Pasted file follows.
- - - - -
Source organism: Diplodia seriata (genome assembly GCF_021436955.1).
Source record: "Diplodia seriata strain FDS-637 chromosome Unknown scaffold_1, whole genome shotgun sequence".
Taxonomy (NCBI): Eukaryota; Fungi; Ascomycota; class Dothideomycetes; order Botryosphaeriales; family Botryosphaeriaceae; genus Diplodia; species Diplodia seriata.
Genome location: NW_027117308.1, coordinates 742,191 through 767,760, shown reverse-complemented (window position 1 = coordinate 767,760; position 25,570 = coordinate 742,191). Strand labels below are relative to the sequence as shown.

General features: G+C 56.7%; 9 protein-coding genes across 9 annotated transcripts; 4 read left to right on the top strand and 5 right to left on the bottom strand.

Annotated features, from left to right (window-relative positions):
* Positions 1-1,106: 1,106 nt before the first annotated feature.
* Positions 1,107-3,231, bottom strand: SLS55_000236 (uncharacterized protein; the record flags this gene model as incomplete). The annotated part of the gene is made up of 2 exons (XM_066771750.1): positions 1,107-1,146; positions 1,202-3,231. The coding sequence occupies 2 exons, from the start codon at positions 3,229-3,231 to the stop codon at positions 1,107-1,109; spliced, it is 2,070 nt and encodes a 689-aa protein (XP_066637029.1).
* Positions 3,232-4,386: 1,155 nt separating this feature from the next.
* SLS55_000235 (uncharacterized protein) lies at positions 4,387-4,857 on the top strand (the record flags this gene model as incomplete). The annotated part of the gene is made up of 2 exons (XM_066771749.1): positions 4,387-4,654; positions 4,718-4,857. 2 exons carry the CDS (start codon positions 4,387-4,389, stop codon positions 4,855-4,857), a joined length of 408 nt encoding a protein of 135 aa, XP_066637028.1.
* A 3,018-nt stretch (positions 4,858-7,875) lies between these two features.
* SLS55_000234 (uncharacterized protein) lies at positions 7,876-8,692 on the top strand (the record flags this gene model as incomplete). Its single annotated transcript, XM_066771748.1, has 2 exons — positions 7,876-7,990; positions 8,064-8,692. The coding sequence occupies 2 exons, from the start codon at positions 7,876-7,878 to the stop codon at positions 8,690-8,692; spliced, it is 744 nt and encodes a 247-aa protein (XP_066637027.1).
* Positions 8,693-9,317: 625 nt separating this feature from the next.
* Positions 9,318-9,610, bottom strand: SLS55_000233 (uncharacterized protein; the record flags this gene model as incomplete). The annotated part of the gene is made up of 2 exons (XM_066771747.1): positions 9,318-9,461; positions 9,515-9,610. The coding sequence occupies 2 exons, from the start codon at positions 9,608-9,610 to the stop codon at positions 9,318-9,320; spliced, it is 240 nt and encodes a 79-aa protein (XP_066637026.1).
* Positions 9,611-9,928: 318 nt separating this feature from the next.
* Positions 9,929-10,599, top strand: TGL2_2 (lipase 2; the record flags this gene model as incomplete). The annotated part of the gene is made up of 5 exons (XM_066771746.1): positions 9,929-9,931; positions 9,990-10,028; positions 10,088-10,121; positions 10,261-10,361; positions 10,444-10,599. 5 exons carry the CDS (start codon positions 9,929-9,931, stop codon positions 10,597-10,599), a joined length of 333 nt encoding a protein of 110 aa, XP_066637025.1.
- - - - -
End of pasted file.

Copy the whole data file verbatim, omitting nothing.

Source organism: Diplodia seriata (genome assembly GCF_021436955.1).
Source record: "Diplodia seriata strain FDS-637 chromosome Unknown scaffold_1, whole genome shotgun sequence".
Taxonomy (NCBI): Eukaryota; Fungi; Ascomycota; class Dothideomycetes; order Botryosphaeriales; family Botryosphaeriaceae; genus Diplodia; species Diplodia seriata.
Genome location: NW_027117308.1, coordinates 742,191 through 767,760, shown reverse-complemented (window position 1 = coordinate 767,760; position 25,570 = coordinate 742,191). Strand labels below are relative to the sequence as shown.

General features: G+C 56.7%; 9 protein-coding genes across 9 annotated transcripts; 4 read left to right on the top strand and 5 right to left on the bottom strand.

Annotated features, from left to right (window-relative positions):
* Positions 1-1,106: 1,106 nt before the first annotated feature.
* Positions 1,107-3,231, bottom strand: SLS55_000236 (uncharacterized protein; the record flags this gene model as incomplete). The annotated part of the gene is made up of 2 exons (XM_066771750.1): positions 1,107-1,146; positions 1,202-3,231. The coding sequence occupies 2 exons, from the start codon at positions 3,229-3,231 to the stop codon at positions 1,107-1,109; spliced, it is 2,070 nt and encodes a 689-aa protein (XP_066637029.1).
* Positions 3,232-4,386: 1,155 nt separating this feature from the next.
* SLS55_000235 (uncharacterized protein) lies at positions 4,387-4,857 on the top strand (the record flags this gene model as incomplete). The annotated part of the gene is made up of 2 exons (XM_066771749.1): positions 4,387-4,654; positions 4,718-4,857. 2 exons carry the CDS (start codon positions 4,387-4,389, stop codon positions 4,855-4,857), a joined length of 408 nt encoding a protein of 135 aa, XP_066637028.1.
* A 3,018-nt stretch (positions 4,858-7,875) lies between these two features.
* SLS55_000234 (uncharacterized protein) lies at positions 7,876-8,692 on the top strand (the record flags this gene model as incomplete). Its single annotated transcript, XM_066771748.1, has 2 exons — positions 7,876-7,990; positions 8,064-8,692. The coding sequence occupies 2 exons, from the start codon at positions 7,876-7,878 to the stop codon at positions 8,690-8,692; spliced, it is 744 nt and encodes a 247-aa protein (XP_066637027.1).
* Positions 8,693-9,317: 625 nt separating this feature from the next.
* Positions 9,318-9,610, bottom strand: SLS55_000233 (uncharacterized protein; the record flags this gene model as incomplete). The annotated part of the gene is made up of 2 exons (XM_066771747.1): positions 9,318-9,461; positions 9,515-9,610. The coding sequence occupies 2 exons, from the start codon at positions 9,608-9,610 to the stop codon at positions 9,318-9,320; spliced, it is 240 nt and encodes a 79-aa protein (XP_066637026.1).
* Positions 9,611-9,928: 318 nt separating this feature from the next.
* Positions 9,929-10,599, top strand: TGL2_2 (lipase 2; the record flags this gene model as incomplete). The annotated part of the gene is made up of 5 exons (XM_066771746.1): positions 9,929-9,931; positions 9,990-10,028; positions 10,088-10,121; positions 10,261-10,361; positions 10,444-10,599. 5 exons carry the CDS (start codon positions 9,929-9,931, stop codon positions 10,597-10,599), a joined length of 333 nt encoding a protein of 110 aa, XP_066637025.1.